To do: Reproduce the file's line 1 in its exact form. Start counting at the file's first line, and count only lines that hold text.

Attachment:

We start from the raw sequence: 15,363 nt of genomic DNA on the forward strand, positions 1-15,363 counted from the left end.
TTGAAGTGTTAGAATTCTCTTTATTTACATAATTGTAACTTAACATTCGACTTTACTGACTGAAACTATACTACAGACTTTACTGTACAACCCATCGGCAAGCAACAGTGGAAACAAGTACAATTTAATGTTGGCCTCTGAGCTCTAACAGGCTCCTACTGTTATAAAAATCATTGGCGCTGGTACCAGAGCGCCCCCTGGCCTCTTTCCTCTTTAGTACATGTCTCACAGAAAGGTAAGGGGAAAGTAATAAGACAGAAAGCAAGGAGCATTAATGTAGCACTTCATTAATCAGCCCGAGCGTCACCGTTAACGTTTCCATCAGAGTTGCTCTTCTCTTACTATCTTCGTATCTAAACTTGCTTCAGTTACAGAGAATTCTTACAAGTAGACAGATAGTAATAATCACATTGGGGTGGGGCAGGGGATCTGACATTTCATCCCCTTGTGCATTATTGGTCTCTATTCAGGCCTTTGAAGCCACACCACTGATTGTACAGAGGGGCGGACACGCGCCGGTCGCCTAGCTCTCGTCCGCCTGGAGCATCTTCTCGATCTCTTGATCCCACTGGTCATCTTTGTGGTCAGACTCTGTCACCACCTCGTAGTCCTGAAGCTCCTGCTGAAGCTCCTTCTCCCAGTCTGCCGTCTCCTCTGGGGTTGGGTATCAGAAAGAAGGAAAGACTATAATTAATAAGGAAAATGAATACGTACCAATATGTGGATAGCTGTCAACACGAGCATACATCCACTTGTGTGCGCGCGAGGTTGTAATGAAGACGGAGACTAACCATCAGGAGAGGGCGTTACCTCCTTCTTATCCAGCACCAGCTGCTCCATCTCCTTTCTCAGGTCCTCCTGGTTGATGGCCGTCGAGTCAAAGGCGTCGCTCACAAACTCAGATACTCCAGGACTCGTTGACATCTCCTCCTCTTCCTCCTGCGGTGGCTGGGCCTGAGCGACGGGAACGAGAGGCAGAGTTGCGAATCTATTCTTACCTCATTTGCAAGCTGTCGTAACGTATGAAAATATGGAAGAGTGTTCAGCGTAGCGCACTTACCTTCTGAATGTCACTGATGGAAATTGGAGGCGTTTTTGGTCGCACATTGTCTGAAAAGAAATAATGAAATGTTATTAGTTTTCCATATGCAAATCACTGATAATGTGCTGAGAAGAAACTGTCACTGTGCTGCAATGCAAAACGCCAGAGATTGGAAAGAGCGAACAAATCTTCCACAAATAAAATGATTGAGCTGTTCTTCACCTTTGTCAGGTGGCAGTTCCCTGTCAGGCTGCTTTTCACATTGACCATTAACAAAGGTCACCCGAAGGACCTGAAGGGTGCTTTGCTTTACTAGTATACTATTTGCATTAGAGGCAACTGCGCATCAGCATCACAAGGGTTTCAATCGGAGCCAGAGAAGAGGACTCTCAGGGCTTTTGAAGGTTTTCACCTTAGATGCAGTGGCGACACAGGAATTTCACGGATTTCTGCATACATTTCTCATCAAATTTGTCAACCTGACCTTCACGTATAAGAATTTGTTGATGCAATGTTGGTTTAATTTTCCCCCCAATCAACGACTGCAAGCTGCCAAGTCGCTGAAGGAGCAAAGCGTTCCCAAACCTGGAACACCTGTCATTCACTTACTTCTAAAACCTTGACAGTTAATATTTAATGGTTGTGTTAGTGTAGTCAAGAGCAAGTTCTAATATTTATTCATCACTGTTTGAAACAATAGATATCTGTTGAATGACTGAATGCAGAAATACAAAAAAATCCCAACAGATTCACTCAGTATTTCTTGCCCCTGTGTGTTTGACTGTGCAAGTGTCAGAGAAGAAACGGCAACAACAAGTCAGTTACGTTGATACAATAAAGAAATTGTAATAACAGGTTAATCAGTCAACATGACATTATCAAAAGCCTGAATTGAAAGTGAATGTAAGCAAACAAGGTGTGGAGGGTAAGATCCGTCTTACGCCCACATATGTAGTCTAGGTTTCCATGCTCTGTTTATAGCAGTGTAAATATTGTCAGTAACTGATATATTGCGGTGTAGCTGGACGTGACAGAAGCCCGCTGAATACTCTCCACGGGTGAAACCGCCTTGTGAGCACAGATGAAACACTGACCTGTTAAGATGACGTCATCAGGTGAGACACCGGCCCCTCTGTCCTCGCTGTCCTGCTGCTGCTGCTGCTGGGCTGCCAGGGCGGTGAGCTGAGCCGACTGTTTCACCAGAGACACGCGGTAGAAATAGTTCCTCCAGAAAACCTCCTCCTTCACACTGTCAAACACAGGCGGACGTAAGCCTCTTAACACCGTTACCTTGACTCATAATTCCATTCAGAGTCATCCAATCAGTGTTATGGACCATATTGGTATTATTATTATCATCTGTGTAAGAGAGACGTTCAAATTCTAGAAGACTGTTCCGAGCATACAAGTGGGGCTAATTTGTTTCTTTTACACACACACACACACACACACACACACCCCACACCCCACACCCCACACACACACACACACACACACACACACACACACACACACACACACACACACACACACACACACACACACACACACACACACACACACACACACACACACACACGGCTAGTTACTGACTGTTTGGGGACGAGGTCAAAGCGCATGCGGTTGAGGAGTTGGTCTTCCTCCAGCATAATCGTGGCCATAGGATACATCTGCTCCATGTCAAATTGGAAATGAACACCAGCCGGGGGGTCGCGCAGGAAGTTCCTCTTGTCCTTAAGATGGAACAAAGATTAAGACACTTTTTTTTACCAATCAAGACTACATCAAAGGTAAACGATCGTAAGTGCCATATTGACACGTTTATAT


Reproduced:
We start from the raw sequence: 15,363 nt of genomic DNA on the forward strand, positions 1-15,363 counted from the left end.